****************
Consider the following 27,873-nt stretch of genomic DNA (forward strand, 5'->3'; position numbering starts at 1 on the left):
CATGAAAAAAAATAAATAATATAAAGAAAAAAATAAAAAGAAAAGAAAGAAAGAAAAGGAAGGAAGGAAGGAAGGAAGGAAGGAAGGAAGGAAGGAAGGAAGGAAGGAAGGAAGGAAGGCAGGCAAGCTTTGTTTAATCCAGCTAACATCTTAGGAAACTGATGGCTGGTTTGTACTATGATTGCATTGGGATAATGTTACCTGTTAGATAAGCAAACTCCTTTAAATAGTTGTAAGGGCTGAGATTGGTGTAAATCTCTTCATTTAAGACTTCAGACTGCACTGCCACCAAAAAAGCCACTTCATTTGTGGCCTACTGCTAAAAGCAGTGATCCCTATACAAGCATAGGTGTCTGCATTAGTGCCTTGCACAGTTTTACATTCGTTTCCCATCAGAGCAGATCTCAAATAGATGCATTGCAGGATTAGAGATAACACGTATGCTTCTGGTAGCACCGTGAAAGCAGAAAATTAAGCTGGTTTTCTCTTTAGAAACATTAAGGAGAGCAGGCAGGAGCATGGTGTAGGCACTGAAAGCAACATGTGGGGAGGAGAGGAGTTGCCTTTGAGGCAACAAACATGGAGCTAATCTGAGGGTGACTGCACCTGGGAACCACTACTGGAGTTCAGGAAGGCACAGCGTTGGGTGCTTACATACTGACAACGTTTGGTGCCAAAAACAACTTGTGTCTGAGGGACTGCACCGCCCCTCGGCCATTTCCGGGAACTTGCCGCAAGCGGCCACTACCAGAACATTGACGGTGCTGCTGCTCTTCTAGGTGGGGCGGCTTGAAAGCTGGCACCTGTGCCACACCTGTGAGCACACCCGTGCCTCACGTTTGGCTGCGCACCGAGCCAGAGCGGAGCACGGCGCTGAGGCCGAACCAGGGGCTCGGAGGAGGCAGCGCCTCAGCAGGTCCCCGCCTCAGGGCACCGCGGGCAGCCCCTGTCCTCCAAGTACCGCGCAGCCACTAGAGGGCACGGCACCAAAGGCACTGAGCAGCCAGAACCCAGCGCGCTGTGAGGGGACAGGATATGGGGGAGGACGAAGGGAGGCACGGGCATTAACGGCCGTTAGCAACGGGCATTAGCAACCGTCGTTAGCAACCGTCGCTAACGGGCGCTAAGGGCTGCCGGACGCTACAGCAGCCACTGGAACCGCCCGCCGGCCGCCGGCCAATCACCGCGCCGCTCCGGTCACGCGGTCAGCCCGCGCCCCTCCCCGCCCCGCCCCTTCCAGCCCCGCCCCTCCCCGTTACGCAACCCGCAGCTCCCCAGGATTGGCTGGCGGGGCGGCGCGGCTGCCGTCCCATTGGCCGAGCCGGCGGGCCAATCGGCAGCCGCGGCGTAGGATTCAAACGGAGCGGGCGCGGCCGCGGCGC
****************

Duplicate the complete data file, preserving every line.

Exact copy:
Consider the following 27,873-nt stretch of genomic DNA (forward strand, 5'->3'; position numbering starts at 1 on the left):
CATGAAAAAAAATAAATAATATAAAGAAAAAAATAAAAAGAAAAGAAAGAAAGAAAAGGAAGGAAGGAAGGAAGGAAGGAAGGAAGGAAGGAAGGAAGGAAGGAAGGAAGGAAGGAAGGCAGGCAAGCTTTGTTTAATCCAGCTAACATCTTAGGAAACTGATGGCTGGTTTGTACTATGATTGCATTGGGATAATGTTACCTGTTAGATAAGCAAACTCCTTTAAATAGTTGTAAGGGCTGAGATTGGTGTAAATCTCTTCATTTAAGACTTCAGACTGCACTGCCACCAAAAAAGCCACTTCATTTGTGGCCTACTGCTAAAAGCAGTGATCCCTATACAAGCATAGGTGTCTGCATTAGTGCCTTGCACAGTTTTACATTCGTTTCCCATCAGAGCAGATCTCAAATAGATGCATTGCAGGATTAGAGATAACACGTATGCTTCTGGTAGCACCGTGAAAGCAGAAAATTAAGCTGGTTTTCTCTTTAGAAACATTAAGGAGAGCAGGCAGGAGCATGGTGTAGGCACTGAAAGCAACATGTGGGGAGGAGAGGAGTTGCCTTTGAGGCAACAAACATGGAGCTAATCTGAGGGTGACTGCACCTGGGAACCACTACTGGAGTTCAGGAAGGCACAGCGTTGGGTGCTTACATACTGACAACGTTTGGTGCCAAAAACAACTTGTGTCTGAGGGACTGCACCGCCCCTCGGCCATTTCCGGGAACTTGCCGCAAGCGGCCACTACCAGAACATTGACGGTGCTGCTGCTCTTCTAGGTGGGGCGGCTTGAAAGCTGGCACCTGTGCCACACCTGTGAGCACACCCGTGCCTCACGTTTGGCTGCGCACCGAGCCAGAGCGGAGCACGGCGCTGAGGCCGAACCAGGGGCTCGGAGGAGGCAGCGCCTCAGCAGGTCCCCGCCTCAGGGCACCGCGGGCAGCCCCTGTCCTCCAAGTACCGCGCAGCCACTAGAGGGCACGGCACCAAAGGCACTGAGCAGCCAGAACCCAGCGCGCTGTGAGGGGACAGGATATGGGGGAGGACGAAGGGAGGCACGGGCATTAACGGCCGTTAGCAACGGGCATTAGCAACCGTCGTTAGCAACCGTCGCTAACGGGCGCTAAGGGCTGCCGGACGCTACAGCAGCCACTGGAACCGCCCGCCGGCCGCCGGCCAATCACCGCGCCGCTCCGGTCACGCGGTCAGCCCGCGCCCCTCCCCGCCCCGCCCCTTCCAGCCCCGCCCCTCCCCGTTACGCAACCCGCAGCTCCCCAGGATTGGCTGGCGGGGCGGCGCGGCTGCCGTCCCATTGGCCGAGCCGGCGGGCCAATCGGCAGCCGCGGCGTAGGATTCAAACGGAGCGGGCGCGGCCGCGGCGC